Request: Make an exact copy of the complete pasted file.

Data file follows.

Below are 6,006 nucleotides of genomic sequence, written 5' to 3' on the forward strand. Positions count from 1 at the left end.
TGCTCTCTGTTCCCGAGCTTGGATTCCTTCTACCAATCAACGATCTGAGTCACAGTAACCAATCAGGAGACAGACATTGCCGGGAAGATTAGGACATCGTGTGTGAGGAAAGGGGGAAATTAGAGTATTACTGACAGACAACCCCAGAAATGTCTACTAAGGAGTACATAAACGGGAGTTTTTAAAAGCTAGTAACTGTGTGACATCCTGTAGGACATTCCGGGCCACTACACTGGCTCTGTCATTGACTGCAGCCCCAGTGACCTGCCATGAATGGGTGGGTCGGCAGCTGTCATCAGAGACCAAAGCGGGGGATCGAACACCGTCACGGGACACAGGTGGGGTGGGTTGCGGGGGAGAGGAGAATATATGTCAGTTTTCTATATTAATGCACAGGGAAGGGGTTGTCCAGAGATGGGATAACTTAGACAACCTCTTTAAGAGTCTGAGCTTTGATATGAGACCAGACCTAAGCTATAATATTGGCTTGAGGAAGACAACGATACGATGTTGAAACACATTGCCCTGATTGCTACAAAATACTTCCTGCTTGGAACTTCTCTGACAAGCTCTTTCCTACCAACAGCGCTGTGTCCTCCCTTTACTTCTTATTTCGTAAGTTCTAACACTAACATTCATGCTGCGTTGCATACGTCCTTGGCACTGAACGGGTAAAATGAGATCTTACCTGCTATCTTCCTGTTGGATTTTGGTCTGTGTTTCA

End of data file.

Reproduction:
Below are 6,006 nucleotides of genomic sequence, written 5' to 3' on the forward strand. Positions count from 1 at the left end.
TGCTCTCTGTTCCCGAGCTTGGATTCCTTCTACCAATCAACGATCTGAGTCACAGTAACCAATCAGGAGACAGACATTGCCGGGAAGATTAGGACATCGTGTGTGAGGAAAGGGGGAAATTAGAGTATTACTGACAGACAACCCCAGAAATGTCTACTAAGGAGTACATAAACGGGAGTTTTTAAAAGCTAGTAACTGTGTGACATCCTGTAGGACATTCCGGGCCACTACACTGGCTCTGTCATTGACTGCAGCCCCAGTGACCTGCCATGAATGGGTGGGTCGGCAGCTGTCATCAGAGACCAAAGCGGGGGATCGAACACCGTCACGGGACACAGGTGGGGTGGGTTGCGGGGGAGAGGAGAATATATGTCAGTTTTCTATATTAATGCACAGGGAAGGGGTTGTCCAGAGATGGGATAACTTAGACAACCTCTTTAAGAGTCTGAGCTTTGATATGAGACCAGACCTAAGCTATAATATTGGCTTGAGGAAGACAACGATACGATGTTGAAACACATTGCCCTGATTGCTACAAAATACTTCCTGCTTGGAACTTCTCTGACAAGCTCTTTCCTACCAACAGCGCTGTGTCCTCCCTTTACTTCTTATTTCGTAAGTTCTAACACTAACATTCATGCTGCGTTGCATACGTCCTTGGCACTGAACGGGTAAAATGAGATCTTACCTGCTATCTTCCTGTTGGATTTTGGTCTGTGTTTCA